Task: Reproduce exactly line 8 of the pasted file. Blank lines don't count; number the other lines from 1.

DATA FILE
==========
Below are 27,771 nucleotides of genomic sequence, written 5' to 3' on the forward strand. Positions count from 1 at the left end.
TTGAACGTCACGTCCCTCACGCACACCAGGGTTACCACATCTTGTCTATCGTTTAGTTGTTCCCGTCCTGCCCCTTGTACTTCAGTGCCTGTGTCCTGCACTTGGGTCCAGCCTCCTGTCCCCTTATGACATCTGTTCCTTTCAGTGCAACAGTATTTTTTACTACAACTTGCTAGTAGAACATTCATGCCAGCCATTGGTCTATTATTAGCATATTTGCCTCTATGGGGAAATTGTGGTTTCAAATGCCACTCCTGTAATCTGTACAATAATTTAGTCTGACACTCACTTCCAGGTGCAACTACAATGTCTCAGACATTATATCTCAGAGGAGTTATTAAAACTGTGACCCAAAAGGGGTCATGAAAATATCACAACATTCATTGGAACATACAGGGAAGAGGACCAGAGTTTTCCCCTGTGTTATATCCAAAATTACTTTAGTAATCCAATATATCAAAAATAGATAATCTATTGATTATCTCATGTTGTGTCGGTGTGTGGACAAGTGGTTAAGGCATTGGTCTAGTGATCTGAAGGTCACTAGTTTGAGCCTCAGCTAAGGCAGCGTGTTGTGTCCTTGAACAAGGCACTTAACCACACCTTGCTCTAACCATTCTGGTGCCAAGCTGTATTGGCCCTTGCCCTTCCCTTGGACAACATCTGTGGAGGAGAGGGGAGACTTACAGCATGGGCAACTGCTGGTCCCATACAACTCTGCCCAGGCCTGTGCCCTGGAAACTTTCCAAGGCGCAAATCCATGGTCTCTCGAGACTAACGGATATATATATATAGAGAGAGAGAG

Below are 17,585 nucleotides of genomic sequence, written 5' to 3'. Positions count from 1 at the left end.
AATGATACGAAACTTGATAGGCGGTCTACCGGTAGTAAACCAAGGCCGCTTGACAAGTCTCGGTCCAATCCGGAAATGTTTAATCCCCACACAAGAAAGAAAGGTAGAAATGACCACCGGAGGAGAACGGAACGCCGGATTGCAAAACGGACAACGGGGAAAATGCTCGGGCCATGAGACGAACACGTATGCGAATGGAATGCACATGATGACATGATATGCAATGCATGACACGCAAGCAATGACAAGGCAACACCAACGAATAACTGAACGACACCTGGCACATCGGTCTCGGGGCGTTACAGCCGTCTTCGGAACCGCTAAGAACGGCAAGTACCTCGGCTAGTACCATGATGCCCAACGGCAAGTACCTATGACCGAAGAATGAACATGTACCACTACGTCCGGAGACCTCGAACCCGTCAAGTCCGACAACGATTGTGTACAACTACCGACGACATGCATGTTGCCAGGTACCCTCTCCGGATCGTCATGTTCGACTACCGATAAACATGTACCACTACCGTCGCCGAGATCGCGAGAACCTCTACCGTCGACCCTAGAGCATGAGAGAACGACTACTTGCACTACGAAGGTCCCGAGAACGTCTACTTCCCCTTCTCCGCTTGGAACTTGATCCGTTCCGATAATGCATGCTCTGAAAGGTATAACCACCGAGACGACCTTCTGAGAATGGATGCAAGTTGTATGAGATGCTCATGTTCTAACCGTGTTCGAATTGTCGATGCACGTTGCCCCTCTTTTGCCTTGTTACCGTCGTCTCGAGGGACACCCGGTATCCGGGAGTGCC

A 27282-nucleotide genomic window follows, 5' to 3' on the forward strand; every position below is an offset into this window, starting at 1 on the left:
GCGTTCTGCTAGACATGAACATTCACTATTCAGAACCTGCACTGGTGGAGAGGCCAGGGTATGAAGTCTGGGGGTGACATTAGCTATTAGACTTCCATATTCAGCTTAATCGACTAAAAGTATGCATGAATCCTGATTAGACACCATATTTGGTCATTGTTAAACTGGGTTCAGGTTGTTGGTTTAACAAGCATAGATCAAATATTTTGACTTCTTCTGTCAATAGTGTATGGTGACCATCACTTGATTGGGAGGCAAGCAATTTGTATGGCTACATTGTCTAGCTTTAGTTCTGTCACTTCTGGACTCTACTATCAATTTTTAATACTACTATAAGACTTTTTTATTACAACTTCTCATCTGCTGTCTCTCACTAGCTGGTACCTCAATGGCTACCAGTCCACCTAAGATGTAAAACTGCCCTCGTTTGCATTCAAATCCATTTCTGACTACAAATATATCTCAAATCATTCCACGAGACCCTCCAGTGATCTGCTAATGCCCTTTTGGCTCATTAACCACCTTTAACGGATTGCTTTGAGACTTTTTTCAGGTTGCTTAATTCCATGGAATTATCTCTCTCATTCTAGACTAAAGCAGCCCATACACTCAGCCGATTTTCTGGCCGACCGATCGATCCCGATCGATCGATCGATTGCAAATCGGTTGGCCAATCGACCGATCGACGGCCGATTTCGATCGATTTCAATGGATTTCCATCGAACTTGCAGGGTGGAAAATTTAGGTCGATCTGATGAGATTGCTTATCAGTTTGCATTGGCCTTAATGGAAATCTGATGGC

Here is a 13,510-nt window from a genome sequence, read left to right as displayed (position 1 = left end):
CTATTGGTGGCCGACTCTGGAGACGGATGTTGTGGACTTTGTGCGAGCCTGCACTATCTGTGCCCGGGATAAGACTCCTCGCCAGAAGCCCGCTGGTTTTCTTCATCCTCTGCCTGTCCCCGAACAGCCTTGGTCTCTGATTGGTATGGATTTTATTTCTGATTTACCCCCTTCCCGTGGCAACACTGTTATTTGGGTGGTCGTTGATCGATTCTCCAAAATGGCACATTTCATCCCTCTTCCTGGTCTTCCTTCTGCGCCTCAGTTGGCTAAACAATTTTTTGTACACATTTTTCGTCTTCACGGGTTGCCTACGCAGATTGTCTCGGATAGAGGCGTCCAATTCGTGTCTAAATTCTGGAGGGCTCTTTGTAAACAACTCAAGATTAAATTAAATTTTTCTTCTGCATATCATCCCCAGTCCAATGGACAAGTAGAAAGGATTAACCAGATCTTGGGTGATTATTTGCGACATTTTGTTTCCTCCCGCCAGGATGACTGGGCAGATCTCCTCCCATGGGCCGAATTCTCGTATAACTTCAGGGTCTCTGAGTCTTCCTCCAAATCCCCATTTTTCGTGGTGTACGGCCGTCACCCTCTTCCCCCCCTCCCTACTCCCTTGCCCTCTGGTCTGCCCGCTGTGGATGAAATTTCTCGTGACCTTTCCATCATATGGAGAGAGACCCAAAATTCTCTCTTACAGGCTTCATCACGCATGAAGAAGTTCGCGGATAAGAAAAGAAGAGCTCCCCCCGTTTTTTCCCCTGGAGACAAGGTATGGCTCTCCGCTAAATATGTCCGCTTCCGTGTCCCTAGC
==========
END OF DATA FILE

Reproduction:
CTATTGGTGGCCGACTCTGGAGACGGATGTTGTGGACTTTGTGCGAGCCTGCACTATCTGTGCCCGGGATAAGACTCCTCGCCAGAAGCCCGCTGGTTTTCTTCATCCTCTGCCTGTCCCCGAACAGCCTTGGTCTCTGATTGGTATGGATTTTATTTCTGATTTACCCCCTTCCCGTGGCAACACTGTTATTTGGGTGGTCGTTGATCGATTCTCCAAAATGGCACATTTCATCCCTCTTCCTGGTCTTCCTTCTGCGCCTCAGTTGGCTAAACAATTTTTTGTACACATTTTTCGTCTTCACGGGTTGCCTACGCAGATTGTCTCGGATAGAGGCGTCCAATTCGTGTCTAAATTCTGGAGGGCTCTTTGTAAACAACTCAAGATTAAATTAAATTTTTCTTCTGCATATCATCCCCAGTCCAATGGACAAGTAGAAAGGATTAACCAGATCTTGGGTGATTATTTGCGACATTTTGTTTCCTCCCGCCAGGATGACTGGGCAGATCTCCTCCCATGGGCCGAATTCTCGTATAACTTCAGGGTCTCTGAGTCTTCCTCCAAATCCCCATTTTTCGTGGTGTACGGCCGTCACCCTCTTCCCCCCCTCCCTACTCCCTTGCCCTCTGGTCTGCCCGCTGTGGATGAAATTTCTCGTGACCTTTCCATCATATGGAGAGAGACCCAAAATTCTCTCTTACAGGCTTCATCACGCATGAAGAAGTTCGCGGATAAGAAAAGAAGAGCTCCCCCCGTTTTTTCCCCTGGAGACAAGGTATGGCTCTCCGCTAAATATGTCCGCTTCCGTGTCCCTAGC